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New Survey Catalogues LGBT Hopes and Fears

New Survey Catalogues LGBT Hopes and Fears


The Advocate was given a sneak peek at this ongoing survey, which aims to give groups that serve the community a better understanding of its needs.

A brand new analysis of more than 100 studies and academic journals, combined with feedback from thousands of people across the country, is presenting a clearer picture than ever before of the U.S. LGBT community.

The project is called Our Tomorrow, and will provide 125 nonprofit foundations and other partner groups with new data to better engage lesbian, gay, bisexual, transgender and other gender-nonconforming and questioning individuals across the country.

Those partner groups range from GLAAD, to the National LGBTQ Task Force, to local groups nationwide. Funding is provided by the Arcus Foundation, the Evelyn and Walter Haas, Jr. Fund, the Ford Foundation, the Johnson Family Foundation, and the Palette Fund.

By canvassing at Pride and other events in 40 cities this summer, survey organizer Hattaway Communications has already culled 6,000 submissions, and welcomes more through its website -- -- through August 17.

So far, the researchers' analysis of diversity has revealed that more than half of the American LGBT community lives in the South and Midwest, where, as The Advocate reported last week, most states have no legal protections from discrimination in housing, employment, or accommodation.


"This campaign is designed to shine the spotlight and offer inspiration to people in the movement to address the needs of the community," Doug Hattaway, President of Hattaway Communications, and himself an out and proud member of the community, tells The Advocate.

The bulk of the project focuses on hopes, fears, and ideas. One telling statistic shows only 18 percent of the LGBT community describe themselves as "very happy" compared to 30 percent of the general public.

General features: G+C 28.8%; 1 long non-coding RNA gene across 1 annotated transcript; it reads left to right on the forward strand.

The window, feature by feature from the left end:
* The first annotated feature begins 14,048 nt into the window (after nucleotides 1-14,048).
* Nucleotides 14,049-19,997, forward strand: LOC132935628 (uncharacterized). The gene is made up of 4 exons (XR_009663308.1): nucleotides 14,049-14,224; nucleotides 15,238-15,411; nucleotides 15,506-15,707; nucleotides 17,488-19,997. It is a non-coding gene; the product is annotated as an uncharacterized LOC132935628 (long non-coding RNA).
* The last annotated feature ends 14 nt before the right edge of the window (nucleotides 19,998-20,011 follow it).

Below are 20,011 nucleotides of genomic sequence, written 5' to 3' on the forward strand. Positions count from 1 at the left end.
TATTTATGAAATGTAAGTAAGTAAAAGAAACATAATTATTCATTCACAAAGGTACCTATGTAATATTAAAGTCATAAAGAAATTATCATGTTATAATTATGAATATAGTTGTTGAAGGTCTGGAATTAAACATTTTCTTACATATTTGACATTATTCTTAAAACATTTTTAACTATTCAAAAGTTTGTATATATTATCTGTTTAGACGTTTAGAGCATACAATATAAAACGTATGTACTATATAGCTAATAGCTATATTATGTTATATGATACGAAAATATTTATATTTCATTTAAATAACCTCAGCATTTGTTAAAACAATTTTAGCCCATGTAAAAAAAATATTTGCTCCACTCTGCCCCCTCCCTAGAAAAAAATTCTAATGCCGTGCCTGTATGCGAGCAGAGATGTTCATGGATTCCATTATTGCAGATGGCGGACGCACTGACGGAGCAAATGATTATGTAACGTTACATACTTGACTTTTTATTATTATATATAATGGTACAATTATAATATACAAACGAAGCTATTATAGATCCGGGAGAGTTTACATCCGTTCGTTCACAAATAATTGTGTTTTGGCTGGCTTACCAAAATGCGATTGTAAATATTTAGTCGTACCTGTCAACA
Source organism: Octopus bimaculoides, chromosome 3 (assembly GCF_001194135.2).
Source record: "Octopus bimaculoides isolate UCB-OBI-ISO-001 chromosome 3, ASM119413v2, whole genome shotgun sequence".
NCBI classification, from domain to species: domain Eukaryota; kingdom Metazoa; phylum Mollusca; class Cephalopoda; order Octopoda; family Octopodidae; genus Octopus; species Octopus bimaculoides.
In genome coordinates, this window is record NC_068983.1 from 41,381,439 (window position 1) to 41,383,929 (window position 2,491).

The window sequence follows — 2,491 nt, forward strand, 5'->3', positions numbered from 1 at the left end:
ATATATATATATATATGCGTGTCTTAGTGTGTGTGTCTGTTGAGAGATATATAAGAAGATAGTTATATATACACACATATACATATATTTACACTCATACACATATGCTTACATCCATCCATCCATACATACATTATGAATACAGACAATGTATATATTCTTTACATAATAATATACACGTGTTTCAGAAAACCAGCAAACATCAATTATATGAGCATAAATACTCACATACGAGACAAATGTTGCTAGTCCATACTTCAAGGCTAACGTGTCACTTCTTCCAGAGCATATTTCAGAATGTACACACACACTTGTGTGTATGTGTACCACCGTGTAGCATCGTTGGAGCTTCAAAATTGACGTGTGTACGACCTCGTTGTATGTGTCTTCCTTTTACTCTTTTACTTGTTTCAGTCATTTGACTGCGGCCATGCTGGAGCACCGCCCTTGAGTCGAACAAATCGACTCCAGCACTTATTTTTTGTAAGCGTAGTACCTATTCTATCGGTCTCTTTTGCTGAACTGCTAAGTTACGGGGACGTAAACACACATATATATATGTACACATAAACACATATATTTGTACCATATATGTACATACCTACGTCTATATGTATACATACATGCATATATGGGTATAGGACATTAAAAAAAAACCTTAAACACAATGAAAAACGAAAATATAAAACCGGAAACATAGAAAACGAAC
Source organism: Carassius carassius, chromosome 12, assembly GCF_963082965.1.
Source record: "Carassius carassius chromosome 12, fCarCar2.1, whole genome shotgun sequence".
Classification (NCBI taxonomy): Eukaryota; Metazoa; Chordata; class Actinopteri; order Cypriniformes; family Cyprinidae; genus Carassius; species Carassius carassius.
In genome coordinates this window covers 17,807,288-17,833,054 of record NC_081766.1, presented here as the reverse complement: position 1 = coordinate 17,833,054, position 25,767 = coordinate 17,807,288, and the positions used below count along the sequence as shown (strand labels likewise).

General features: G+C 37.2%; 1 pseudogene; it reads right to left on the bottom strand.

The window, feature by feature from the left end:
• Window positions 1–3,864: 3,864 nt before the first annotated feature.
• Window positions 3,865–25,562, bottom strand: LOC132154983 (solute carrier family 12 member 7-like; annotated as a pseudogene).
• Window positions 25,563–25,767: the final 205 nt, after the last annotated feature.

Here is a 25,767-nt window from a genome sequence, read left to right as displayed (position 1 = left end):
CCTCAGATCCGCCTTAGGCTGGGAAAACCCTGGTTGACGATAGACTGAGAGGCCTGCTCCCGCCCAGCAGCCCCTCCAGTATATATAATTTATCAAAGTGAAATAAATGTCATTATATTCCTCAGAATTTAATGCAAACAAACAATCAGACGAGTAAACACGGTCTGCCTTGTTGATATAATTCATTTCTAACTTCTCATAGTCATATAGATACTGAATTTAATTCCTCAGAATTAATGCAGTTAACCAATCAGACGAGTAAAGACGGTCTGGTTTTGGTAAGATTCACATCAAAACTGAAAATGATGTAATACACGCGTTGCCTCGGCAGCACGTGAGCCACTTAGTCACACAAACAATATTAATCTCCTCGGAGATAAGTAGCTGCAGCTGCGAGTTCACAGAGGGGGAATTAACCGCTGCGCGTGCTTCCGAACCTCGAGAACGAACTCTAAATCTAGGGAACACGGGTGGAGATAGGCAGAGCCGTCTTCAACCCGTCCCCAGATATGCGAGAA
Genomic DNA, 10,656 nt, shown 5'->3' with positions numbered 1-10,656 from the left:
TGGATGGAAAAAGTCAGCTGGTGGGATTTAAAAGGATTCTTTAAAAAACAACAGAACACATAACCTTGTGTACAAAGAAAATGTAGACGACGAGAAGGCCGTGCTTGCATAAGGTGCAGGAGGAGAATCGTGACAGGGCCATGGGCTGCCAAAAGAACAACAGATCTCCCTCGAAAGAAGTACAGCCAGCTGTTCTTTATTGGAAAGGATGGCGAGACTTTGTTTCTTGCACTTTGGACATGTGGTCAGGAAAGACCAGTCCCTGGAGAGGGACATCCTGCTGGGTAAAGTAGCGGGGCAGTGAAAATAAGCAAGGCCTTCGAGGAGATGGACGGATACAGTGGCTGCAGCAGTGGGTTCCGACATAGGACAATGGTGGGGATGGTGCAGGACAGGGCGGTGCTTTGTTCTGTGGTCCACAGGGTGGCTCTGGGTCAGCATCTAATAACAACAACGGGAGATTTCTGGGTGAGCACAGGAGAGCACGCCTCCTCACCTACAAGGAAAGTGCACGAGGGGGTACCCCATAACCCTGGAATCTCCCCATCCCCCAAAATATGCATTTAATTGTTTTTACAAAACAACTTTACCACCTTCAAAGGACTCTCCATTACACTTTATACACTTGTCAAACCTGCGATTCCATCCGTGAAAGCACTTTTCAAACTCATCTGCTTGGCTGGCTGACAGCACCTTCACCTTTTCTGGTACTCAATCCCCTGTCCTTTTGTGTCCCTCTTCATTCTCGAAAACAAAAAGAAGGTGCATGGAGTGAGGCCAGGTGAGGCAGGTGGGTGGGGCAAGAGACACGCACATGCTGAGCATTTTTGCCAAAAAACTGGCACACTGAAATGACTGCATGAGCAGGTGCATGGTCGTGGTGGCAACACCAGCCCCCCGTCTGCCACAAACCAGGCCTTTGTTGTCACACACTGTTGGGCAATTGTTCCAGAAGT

"We were surprised to see this 'happiness gap,'" Hattaway tells The Advocate. "Given all the positive conversation over victories with marriage, it was sobering to see people don't see their lives positively."

That statistic is borne out by some of the thousands of submissions, like this one from Lisa of Washington State:

"I worry that as we make great strides in growing acceptance for the queer community that the focus remains on the gay and lesbian community. This focus will continue to allow rejection and discrimination for those that are bisexual, transgender or somewhere outside of the norm on the gender spectrum."

Another contributor to the survey, who asked to remain anonymous, wrote:

"I fear that I'll not be able to work as long as I need to and I'll become homeless. I won't have enough financial resources."

But it's not all doom and gloom. Hopes and ideas were also solicited. Darren in Colorado wrote:

"One thing our community can do to make our tomorrow brighter is to do more to reach out to diverse sectors and include them. Also listen to their stories and educate ourselves on different cultures.

You can add your hopes, fears and ideas to the survey here. Go to Menu, then click Share Your Voice.

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